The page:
- Place the 1 5/8" bending die into the bender
- Place the matching follower block in correctly and grease it lightly
- DO NOT grease the bending die.
Step 12: Bend Tubing
Place tubing in between the bending die and follower block. Be sure that the center line mark of the tube is on the ratchet side of the mandrel tubing bender. The bends at height #1 will be performed first, then the bend at height #2.
- Align the offset mark with the leading edge of the bending die for the first bend at height #1.
- Secure the tube with the proper U-strap, tighten the bolt on the bender so the tube does not slide out of position.
- Begin bending the tubing to the desired angle. It is necessary to constantly check progress with your template as you do not want to over bend the tubing.
- Pull tube out and place the opposite bend in the bender for the second bend at height #2.
- It is important to keep the tube on a two dimensional plane. To do this use and angle finder and place it on the bending die, read the angle.
- Place the angle finder on the side of the tube that has been already bent and make sure the angles match.
- Proceed with bending, using template as a guide.
- Place the tube back on the template and mark the offset from your template to the tube from height #2 on both side.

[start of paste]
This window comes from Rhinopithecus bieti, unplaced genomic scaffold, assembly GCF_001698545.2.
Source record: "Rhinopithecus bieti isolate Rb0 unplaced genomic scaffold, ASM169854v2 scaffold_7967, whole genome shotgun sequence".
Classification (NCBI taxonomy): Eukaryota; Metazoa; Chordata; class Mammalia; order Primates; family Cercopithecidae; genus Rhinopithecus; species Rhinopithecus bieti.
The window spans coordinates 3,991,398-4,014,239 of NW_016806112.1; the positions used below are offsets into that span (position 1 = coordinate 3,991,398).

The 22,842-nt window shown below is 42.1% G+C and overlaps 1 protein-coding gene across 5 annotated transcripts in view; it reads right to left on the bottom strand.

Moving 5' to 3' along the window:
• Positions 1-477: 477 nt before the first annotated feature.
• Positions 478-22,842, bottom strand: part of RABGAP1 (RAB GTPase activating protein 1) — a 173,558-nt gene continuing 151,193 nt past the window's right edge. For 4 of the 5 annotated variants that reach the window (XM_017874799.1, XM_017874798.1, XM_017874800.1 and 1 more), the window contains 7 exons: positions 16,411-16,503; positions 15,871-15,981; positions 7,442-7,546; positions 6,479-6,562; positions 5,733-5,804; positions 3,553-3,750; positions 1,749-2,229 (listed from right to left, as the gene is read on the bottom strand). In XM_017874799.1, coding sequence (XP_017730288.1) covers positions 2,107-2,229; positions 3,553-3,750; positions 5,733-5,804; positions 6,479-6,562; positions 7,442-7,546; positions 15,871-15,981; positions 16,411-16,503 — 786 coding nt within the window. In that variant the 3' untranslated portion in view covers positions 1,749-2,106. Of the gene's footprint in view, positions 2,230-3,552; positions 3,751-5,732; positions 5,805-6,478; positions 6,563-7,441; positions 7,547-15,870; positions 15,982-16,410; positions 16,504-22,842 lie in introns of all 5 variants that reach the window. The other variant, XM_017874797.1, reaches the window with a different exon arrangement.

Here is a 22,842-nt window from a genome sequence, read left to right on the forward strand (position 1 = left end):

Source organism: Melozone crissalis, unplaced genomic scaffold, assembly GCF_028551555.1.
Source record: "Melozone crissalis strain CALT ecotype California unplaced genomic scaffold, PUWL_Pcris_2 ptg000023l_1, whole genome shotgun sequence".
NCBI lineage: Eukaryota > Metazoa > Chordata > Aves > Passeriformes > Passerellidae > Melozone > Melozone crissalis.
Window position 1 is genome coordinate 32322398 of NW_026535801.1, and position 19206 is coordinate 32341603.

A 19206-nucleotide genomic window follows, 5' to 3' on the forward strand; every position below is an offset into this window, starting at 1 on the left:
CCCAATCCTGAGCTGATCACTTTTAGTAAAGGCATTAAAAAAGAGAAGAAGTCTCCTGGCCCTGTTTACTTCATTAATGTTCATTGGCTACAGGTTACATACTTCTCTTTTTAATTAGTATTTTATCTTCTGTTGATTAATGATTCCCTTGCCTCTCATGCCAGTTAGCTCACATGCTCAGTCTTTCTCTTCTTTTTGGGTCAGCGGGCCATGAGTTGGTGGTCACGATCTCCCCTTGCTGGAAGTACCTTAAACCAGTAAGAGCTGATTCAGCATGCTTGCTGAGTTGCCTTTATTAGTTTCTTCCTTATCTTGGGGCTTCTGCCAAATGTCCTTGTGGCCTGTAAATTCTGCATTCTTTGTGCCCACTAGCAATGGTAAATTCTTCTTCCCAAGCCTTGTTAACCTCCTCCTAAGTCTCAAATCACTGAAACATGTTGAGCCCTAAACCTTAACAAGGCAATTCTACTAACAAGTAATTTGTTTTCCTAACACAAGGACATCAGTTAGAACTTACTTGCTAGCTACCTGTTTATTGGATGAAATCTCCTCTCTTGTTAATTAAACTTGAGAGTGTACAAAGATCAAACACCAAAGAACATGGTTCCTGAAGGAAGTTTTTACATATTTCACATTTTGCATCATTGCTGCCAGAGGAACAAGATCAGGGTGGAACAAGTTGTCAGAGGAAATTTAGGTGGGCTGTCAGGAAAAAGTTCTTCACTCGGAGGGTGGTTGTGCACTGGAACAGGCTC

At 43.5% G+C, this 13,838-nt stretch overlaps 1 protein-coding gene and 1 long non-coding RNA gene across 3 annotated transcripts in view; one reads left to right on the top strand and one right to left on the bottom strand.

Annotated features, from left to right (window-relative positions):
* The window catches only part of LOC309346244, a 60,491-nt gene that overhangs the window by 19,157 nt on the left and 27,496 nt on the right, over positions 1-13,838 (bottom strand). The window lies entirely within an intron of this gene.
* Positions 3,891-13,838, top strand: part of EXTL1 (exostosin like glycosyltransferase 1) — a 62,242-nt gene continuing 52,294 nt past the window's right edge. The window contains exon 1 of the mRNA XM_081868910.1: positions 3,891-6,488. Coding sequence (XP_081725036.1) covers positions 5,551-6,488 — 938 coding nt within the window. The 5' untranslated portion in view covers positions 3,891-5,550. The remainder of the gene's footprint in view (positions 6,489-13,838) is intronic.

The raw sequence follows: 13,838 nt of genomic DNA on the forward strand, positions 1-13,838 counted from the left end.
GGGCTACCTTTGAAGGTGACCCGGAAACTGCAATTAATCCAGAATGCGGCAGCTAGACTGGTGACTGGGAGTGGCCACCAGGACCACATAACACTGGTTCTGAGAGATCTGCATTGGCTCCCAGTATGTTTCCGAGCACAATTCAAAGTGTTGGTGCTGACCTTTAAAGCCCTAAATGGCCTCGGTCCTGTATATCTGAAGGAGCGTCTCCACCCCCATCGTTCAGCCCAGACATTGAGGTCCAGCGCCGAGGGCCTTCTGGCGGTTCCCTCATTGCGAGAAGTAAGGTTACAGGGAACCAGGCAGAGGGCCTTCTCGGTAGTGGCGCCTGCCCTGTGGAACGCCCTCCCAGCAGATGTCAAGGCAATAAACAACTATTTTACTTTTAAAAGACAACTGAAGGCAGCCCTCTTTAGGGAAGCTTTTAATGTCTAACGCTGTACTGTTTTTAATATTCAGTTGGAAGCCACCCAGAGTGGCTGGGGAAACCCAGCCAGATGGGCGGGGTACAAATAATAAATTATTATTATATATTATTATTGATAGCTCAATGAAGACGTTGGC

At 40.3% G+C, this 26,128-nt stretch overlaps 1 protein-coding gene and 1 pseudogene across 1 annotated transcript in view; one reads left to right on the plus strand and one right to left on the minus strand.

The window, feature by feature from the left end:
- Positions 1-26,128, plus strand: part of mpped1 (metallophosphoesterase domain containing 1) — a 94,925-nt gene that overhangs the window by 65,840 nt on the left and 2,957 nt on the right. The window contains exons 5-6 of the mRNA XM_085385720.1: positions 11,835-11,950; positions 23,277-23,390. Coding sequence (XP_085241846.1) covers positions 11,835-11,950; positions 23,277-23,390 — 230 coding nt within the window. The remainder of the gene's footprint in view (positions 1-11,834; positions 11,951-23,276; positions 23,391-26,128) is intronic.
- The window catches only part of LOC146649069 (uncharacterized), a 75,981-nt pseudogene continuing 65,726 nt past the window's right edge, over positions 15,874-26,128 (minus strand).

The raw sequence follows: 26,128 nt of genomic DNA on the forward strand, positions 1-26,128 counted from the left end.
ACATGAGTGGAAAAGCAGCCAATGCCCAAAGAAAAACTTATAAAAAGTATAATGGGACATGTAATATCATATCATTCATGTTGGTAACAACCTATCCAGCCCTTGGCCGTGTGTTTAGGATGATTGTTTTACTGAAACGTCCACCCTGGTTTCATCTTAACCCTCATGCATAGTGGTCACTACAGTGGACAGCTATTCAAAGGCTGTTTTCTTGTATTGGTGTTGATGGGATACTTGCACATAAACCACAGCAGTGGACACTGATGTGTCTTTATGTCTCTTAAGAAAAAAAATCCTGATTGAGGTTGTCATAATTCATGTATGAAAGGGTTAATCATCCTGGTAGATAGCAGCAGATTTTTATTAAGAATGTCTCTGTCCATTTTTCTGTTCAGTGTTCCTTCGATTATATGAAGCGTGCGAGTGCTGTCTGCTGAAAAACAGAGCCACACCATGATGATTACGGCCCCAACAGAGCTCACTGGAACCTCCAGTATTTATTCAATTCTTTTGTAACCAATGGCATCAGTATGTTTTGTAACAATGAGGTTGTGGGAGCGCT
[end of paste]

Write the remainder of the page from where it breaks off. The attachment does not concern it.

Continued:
- Bend the tube for both bends at height #2 as instructed for the second bend at height one.
Step 13: Cut Tubing to Length
At this point the tube is almost done. If placed on a level surface there is no rocking in any direction. It was bent perfectly on a two dimensional plane.
- Place tubing back on the template
- Mark the legs of the tubing where they intersect the datum line. This will get you the proper height of the main hoop.
- Cut the excess off where marked. Do not use a cutting torch or plasma cutter as the heat generated can compromise the integrity of the main hoop. A sawzall or band saw should be used.
- Place main hoop in the vehicle.
- Looking through the windshield ensure that the main hoop is parallel with the upper opening of the windshield. If not, grind the appropriate leg until the main hoop is parallel to the windshield opening.
Step 14: Weld in Main Hoop
Note: If you are building an entire roll cage do not fully weld the main hoop or mounting pads, a couple of strong tack welds will be sufficient.
This part can be a little difficult and is best done with the aid of another person or two.
- Center the main hoop from side to side
- Find symmetrical holes (driver side to passenger side) in the floor of the vehicle, use them to measure the distance from the hole to the legs. This measurement should be equal on both side.
- Using a framing square be sure that the main hoop is perpendicular to the floor of the vehicle from front to back.
- Once happy with the placement tack weld the main hoop to the mounting pads.
- Measure everything again to ensure that the main hoop did not move. If it did, readjust the main hoop to the proper position.
- Weld the mounting pads in completely.
- Weld in 3" sections and alternate from one mounting pad to the other until fully welded. Do not weld one at a time.
- Recheck the fitment of the main hoop.
- Weld in the main hoop completely.
Step 15: Re-install Interior
Install the interior in reverse order. This concludes the fabrication of a main hoop for a roll cage.